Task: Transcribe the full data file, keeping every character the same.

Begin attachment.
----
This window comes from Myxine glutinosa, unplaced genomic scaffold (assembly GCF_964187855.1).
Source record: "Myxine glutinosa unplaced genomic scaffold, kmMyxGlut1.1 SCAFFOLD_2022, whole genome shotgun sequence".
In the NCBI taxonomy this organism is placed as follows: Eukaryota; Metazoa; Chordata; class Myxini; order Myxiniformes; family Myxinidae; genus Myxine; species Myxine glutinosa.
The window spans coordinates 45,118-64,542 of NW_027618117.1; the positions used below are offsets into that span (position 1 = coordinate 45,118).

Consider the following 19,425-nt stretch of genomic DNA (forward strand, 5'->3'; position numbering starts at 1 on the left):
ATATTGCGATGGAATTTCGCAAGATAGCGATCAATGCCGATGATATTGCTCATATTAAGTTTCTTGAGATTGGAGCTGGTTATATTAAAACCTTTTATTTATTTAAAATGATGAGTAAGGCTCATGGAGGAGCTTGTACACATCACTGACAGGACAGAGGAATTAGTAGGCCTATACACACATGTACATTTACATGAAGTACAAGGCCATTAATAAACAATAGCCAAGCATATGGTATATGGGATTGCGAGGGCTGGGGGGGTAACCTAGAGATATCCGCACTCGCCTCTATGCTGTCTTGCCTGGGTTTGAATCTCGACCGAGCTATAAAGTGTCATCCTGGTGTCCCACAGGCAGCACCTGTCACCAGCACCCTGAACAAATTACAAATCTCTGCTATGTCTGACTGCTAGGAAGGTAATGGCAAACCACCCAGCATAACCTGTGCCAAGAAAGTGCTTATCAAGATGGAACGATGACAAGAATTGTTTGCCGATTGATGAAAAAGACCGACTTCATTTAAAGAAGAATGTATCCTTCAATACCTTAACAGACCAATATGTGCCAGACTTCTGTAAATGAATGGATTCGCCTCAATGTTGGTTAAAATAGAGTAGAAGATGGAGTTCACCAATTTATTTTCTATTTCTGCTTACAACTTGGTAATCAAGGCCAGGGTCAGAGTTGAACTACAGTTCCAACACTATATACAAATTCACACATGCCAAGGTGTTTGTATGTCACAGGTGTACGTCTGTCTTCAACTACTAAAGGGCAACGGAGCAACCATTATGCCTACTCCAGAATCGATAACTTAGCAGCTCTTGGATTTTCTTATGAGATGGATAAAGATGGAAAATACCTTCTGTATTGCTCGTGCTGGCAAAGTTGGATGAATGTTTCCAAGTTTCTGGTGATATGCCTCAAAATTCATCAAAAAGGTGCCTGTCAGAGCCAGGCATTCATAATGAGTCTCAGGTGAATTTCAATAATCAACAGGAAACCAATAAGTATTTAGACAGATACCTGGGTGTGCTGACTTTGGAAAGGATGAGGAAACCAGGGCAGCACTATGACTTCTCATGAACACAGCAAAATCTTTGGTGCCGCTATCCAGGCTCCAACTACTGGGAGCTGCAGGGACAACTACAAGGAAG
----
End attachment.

This window comes from Myxine glutinosa, unplaced genomic scaffold (assembly GCF_964187855.1).
Source record: "Myxine glutinosa unplaced genomic scaffold, kmMyxGlut1.1 SCAFFOLD_2022, whole genome shotgun sequence".
In the NCBI taxonomy this organism is placed as follows: Eukaryota; Metazoa; Chordata; class Myxini; order Myxiniformes; family Myxinidae; genus Myxine; species Myxine glutinosa.
The window spans coordinates 45,118-64,542 of NW_027618117.1; the positions used below are offsets into that span (position 1 = coordinate 45,118).

Consider the following 19,425-nt stretch of genomic DNA (forward strand, 5'->3'; position numbering starts at 1 on the left):
ATATTGCGATGGAATTTCGCAAGATAGCGATCAATGCCGATGATATTGCTCATATTAAGTTTCTTGAGATTGGAGCTGGTTATATTAAAACCTTTTATTTATTTAAAATGATGAGTAAGGCTCATGGAGGAGCTTGTACACATCACTGACAGGACAGAGGAATTAGTAGGCCTATACACACATGTACATTTACATGAAGTACAAGGCCATTAATAAACAATAGCCAAGCATATGGTATATGGGATTGCGAGGGCTGGGGGGGTAACCTAGAGATATCCGCACTCGCCTCTATGCTGTCTTGCCTGGGTTTGAATCTCGACCGAGCTATAAAGTGTCATCCTGGTGTCCCACAGGCAGCACCTGTCACCAGCACCCTGAACAAATTACAAATCTCTGCTATGTCTGACTGCTAGGAAGGTAATGGCAAACCACCCAGCATAACCTGTGCCAAGAAAGTGCTTATCAAGATGGAACGATGACAAGAATTGTTTGCCGATTGATGAAAAAGACCGACTTCATTTAAAGAAGAATGTATCCTTCAATACCTTAACAGACCAATATGTGCCAGACTTCTGTAAATGAATGGATTCGCCTCAATGTTGGTTAAAATAGAGTAGAAGATGGAGTTCACCAATTTATTTTCTATTTCTGCTTACAACTTGGTAATCAAGGCCAGGGTCAGAGTTGAACTACAGTTCCAACACTATATACAAATTCACACATGCCAAGGTGTTTGTATGTCACAGGTGTACGTCTGTCTTCAACTACTAAAGGGCAACGGAGCAACCATTATGCCTACTCCAGAATCGATAACTTAGCAGCTCTTGGATTTTCTTATGAGATGGATAAAGATGGAAAATACCTTCTGTATTGCTCGTGCTGGCAAAGTTGGATGAATGTTTCCAAGTTTCTGGTGATATGCCTCAAAATTCATCAAAAAGGTGCCTGTCAGAGCCAGGCATTCATAATGAGTCTCAGGTGAATTTCAATAATCAACAGGAAACCAATAAGTATTTAGACAGATACCTGGGTGTGCTGACTTTGGAAAGGATGAGGAAACCAGGGCAGCACTATGACTTCTCATGAACACAGCAAAATCTTTGGTGCCGCTATCCAGGCTCCAACTACTGGGAGCTGCAGGGACAACTACAAGGAAG